There's a cure a minute on the internet for Swine flu. Everybody has a different spin. This swine flu has been blown totally out of proportion - people are mistaking a seasonal cold for the flu - the first sneeze they're calling 911. There's more fear of the fear than anything else. But don't feel victimized by the swine flu, think of it as starring in your own disaster movie.

  • DeeBee
    July 02, 2010 - 13:30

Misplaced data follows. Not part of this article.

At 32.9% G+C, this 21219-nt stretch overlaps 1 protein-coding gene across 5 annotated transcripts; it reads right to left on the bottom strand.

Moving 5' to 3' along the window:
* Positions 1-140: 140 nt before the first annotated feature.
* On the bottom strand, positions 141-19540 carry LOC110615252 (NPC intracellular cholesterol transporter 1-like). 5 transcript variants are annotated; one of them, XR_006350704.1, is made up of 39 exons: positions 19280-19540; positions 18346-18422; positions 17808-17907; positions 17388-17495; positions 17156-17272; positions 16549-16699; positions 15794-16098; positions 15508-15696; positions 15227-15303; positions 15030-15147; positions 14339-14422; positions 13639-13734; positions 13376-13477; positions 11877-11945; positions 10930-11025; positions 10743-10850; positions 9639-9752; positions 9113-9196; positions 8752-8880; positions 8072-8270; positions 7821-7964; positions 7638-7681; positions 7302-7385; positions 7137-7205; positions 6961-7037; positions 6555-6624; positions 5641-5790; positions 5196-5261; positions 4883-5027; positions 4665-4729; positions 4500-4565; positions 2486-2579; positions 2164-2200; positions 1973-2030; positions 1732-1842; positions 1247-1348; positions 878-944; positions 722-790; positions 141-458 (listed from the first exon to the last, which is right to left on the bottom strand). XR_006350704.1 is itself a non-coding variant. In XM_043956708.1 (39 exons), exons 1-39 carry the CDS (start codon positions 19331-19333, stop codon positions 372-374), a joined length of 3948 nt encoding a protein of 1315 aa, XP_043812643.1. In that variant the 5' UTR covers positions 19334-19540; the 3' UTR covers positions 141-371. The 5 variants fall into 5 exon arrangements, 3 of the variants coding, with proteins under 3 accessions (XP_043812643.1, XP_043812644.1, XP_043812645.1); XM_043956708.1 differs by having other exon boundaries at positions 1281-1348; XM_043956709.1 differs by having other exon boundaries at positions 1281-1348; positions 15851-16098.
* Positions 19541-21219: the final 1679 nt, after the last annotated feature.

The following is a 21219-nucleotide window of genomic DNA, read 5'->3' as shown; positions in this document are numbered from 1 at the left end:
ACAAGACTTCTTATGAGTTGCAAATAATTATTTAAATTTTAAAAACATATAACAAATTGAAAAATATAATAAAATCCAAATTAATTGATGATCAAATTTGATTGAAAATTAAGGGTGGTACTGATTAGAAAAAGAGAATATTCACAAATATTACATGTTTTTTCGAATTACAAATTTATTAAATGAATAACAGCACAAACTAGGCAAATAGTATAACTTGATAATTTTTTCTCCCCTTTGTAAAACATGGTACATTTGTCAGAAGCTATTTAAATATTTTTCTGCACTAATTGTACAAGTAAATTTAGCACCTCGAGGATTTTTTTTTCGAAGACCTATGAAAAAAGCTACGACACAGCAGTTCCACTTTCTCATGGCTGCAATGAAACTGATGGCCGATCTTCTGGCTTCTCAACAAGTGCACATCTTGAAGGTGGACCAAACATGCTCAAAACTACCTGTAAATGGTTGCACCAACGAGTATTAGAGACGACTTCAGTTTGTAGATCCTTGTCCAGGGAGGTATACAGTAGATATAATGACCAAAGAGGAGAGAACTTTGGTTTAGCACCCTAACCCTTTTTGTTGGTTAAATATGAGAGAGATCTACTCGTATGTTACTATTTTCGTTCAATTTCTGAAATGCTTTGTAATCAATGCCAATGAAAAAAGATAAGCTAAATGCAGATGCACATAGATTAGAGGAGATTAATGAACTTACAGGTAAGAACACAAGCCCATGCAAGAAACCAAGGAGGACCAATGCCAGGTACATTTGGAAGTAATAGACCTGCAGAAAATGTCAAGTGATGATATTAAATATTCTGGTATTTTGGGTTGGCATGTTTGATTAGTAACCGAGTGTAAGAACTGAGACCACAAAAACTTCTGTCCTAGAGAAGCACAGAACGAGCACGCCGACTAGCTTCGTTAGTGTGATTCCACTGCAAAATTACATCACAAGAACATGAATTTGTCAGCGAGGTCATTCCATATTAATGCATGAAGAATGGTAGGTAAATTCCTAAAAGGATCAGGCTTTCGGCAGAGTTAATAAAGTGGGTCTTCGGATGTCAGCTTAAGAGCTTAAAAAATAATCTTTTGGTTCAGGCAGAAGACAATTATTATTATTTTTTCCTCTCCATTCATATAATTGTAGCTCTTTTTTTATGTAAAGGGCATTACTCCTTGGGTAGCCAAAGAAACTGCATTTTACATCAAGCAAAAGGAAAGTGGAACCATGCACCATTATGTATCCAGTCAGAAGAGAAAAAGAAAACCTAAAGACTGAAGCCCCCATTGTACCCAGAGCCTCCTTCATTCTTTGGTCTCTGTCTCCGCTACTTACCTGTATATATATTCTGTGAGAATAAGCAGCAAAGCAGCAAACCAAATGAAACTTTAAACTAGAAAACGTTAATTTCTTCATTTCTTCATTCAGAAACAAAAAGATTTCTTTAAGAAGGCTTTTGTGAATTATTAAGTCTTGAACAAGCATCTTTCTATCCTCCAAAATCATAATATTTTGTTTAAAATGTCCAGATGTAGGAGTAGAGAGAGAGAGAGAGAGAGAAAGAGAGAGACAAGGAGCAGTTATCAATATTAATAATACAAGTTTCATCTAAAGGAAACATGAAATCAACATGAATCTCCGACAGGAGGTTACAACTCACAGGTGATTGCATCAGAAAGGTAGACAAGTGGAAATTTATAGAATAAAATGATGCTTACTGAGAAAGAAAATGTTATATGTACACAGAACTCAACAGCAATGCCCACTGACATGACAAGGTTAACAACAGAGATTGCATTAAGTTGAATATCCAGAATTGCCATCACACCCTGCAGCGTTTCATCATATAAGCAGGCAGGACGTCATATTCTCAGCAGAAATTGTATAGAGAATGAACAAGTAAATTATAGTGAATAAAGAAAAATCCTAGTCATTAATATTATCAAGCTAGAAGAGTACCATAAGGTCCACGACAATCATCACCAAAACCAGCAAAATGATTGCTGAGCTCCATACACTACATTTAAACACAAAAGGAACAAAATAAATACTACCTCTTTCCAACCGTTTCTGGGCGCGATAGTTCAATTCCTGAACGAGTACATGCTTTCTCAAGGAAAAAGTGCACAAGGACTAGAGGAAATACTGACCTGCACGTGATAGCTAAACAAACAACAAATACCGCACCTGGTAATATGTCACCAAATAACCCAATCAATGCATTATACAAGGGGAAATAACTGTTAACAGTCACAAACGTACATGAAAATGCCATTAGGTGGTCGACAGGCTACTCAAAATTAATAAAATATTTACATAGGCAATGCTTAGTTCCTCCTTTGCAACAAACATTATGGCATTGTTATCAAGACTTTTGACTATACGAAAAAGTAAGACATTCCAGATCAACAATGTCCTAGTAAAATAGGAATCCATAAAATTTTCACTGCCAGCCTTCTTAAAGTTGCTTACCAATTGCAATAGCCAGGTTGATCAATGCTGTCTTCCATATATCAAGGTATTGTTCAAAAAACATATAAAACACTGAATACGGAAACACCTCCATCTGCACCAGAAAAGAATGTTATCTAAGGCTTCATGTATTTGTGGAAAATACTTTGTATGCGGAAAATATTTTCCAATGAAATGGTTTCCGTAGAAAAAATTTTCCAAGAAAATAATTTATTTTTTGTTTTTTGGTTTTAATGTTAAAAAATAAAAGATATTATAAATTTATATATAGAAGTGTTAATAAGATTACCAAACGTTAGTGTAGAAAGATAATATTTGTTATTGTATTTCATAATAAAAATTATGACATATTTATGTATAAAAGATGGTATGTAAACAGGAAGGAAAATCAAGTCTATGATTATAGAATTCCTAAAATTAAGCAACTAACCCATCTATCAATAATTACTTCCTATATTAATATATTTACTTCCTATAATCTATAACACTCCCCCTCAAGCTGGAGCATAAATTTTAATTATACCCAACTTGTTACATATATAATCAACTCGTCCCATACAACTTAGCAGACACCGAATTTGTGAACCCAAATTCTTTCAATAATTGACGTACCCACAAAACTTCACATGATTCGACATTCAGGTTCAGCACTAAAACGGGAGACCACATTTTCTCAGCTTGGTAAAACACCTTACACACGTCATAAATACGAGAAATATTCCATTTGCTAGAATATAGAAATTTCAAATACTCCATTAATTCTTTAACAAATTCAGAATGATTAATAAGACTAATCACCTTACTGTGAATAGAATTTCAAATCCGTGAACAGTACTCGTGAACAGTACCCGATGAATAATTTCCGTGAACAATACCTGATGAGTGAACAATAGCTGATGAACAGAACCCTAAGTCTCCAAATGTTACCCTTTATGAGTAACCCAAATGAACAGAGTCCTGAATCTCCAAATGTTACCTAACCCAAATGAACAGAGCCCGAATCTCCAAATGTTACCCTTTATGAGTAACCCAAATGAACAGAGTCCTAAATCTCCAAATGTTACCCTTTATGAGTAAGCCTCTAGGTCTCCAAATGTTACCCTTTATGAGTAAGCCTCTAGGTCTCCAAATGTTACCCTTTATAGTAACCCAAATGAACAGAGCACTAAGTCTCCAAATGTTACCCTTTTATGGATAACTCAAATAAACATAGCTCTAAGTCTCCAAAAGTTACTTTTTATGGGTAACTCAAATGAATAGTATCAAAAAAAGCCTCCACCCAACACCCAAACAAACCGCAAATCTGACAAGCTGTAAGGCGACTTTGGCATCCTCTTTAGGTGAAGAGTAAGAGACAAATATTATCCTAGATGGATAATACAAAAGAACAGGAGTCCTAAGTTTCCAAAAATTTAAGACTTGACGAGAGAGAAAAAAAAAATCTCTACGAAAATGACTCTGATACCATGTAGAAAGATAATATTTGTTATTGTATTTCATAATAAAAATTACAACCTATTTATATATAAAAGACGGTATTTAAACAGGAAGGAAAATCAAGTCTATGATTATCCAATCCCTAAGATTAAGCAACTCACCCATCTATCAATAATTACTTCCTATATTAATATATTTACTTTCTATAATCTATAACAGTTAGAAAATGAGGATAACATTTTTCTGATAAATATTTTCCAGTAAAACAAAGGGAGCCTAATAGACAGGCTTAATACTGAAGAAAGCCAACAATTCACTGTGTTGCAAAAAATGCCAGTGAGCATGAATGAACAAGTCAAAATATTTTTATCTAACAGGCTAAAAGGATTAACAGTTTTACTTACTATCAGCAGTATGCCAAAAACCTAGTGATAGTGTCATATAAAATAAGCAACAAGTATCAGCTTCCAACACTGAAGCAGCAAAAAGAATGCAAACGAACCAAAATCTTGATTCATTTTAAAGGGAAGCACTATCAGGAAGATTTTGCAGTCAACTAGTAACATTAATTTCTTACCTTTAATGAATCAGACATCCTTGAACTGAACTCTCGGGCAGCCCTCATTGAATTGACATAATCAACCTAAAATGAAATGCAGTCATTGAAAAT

I won't deny that something like this pandemic doesn't bring out the wingnuts; it certainly does. But when I'm researching information, I 'try' to get it from the most reputable sources available. H1N1 (the pandemic one, not the seasonal vaccine version - I wonder how many people know the difference) is certainly a more persistent and dangerous strain of flu than anything that's come along in the last few decades... well, as far as being wide-spread diseases go. Everyone seems to be coming down with it. The problem is, as I see it, twofold: 1. The media hype. You have to admit, this isn't the certain death the media was portraying it to be. According to Wikipedia (see? I'm saying where I got my info), between 250,000 & 500,000 people die worldwide EVERY year from 'seasonal' flu. These numbers are hardly reflected in the first three pages of your local newspaper, are they? Every death is a tragedy, but far more people are surviving it than predicted, aren't they? All the media did was cause an already overloaded health care system to be taxed even more. Geez, globs of people are running to the hospital emergency at the first sign of a sniffle. When you're publishing news about a pandemic, perhaps you should a) get your facts straight and then b) publish them. It would be far more helpful to enable people to distinguish symptoms of H1N1 from a common cold, for example, than it is to publish how many people have died from it today. 2. Government blundering. I have no faith in our government to respond to a crisis in a timely manner and this spills over into health care. I'm not blaming individual workers on the front lines, but the people who do up the budgets. As I read on another site (sorry, I didn't keep it - but it is real, I swear! LOL!), if this were something serious... say, getting H1N1 would result in certain death in 24 hours... 1/3 of Canada's population (i.e. 10,000,000 people) would be dead before ANY action would be approved by the government. And that, to me, is far more chilling than what's going on right now. This, my friends, is a test, in my opinion. If this was the Bubonic Plague, it would be Europe in the Dark Ages all over again. No one in charge really knows how to deal with something like this in an efficient, timely manner. The stories coming from all over the country about vaccines given to celebrities and the wealthy first over pregnant women & children should be cause for concern... don't you think? When the next, REAL pandemic comes, Joe Blow in Joe Batt's Arm can kiss it goodbye. You're SOL, buddy...